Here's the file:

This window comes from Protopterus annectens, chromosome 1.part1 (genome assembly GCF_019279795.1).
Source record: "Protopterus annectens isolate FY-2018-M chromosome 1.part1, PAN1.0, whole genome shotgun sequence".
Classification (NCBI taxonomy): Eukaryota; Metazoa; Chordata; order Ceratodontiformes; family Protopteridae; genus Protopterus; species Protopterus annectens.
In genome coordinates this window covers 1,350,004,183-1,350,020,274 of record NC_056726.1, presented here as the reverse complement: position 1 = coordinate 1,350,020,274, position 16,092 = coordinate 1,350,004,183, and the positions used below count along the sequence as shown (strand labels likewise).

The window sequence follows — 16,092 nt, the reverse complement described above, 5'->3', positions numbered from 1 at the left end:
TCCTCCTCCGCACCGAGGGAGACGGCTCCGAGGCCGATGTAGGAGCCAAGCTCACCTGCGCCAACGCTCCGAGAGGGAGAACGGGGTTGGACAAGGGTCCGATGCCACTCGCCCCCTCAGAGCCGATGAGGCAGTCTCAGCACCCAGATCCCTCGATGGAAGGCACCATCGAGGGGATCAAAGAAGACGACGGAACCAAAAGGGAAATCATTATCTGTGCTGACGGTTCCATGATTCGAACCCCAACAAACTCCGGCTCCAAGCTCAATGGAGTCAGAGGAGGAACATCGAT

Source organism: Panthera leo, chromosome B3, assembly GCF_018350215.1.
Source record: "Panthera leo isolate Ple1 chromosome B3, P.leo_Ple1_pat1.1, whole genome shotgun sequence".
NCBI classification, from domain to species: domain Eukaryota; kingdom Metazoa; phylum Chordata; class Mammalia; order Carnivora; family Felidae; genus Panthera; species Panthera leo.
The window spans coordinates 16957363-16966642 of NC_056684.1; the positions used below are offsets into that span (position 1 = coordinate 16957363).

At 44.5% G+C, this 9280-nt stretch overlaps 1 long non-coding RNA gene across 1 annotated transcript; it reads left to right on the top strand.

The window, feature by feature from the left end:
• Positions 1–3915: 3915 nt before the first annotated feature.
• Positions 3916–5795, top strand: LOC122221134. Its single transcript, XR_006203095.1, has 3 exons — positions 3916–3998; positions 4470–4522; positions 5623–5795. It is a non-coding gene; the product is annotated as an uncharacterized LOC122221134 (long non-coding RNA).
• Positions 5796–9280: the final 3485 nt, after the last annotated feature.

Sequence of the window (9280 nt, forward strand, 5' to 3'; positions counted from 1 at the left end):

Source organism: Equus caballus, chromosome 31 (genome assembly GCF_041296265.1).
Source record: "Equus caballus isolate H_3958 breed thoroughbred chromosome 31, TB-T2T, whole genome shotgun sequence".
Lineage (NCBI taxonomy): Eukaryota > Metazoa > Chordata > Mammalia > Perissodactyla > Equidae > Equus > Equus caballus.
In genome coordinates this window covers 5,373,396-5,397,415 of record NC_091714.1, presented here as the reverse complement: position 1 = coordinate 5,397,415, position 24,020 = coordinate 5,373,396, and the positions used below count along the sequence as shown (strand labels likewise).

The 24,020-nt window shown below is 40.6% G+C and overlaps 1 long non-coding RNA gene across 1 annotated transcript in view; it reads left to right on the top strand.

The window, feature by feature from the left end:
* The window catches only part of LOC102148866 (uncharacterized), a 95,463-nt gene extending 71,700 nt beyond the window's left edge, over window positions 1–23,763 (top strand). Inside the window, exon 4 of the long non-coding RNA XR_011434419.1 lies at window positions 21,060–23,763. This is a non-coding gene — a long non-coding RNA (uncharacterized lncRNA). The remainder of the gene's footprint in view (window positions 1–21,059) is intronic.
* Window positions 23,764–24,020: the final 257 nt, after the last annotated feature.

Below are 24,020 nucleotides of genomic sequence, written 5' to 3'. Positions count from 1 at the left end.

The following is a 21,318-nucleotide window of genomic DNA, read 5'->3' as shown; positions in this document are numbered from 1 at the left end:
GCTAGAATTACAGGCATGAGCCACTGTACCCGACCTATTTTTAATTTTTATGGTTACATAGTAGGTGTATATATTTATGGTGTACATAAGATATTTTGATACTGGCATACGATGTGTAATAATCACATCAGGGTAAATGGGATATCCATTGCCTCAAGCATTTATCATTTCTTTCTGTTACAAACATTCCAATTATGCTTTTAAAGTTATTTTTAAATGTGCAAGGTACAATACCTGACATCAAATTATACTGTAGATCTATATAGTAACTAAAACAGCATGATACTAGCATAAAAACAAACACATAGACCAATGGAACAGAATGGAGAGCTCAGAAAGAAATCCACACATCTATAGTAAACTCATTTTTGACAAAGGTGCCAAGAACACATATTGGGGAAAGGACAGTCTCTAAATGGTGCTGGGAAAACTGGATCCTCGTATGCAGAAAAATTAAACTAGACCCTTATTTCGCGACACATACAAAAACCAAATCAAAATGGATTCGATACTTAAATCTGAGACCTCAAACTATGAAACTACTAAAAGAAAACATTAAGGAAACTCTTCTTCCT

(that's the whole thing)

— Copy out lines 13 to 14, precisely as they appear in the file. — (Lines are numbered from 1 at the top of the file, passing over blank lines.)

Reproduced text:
• Positions 1–3915: 3915 nt before the first annotated feature.
• Positions 3916–5795, top strand: LOC122221134. Its single transcript, XR_006203095.1, has 3 exons — positions 3916–3998; positions 4470–4522; positions 5623–5795. It is a non-coding gene; the product is annotated as an uncharacterized LOC122221134 (long non-coding RNA).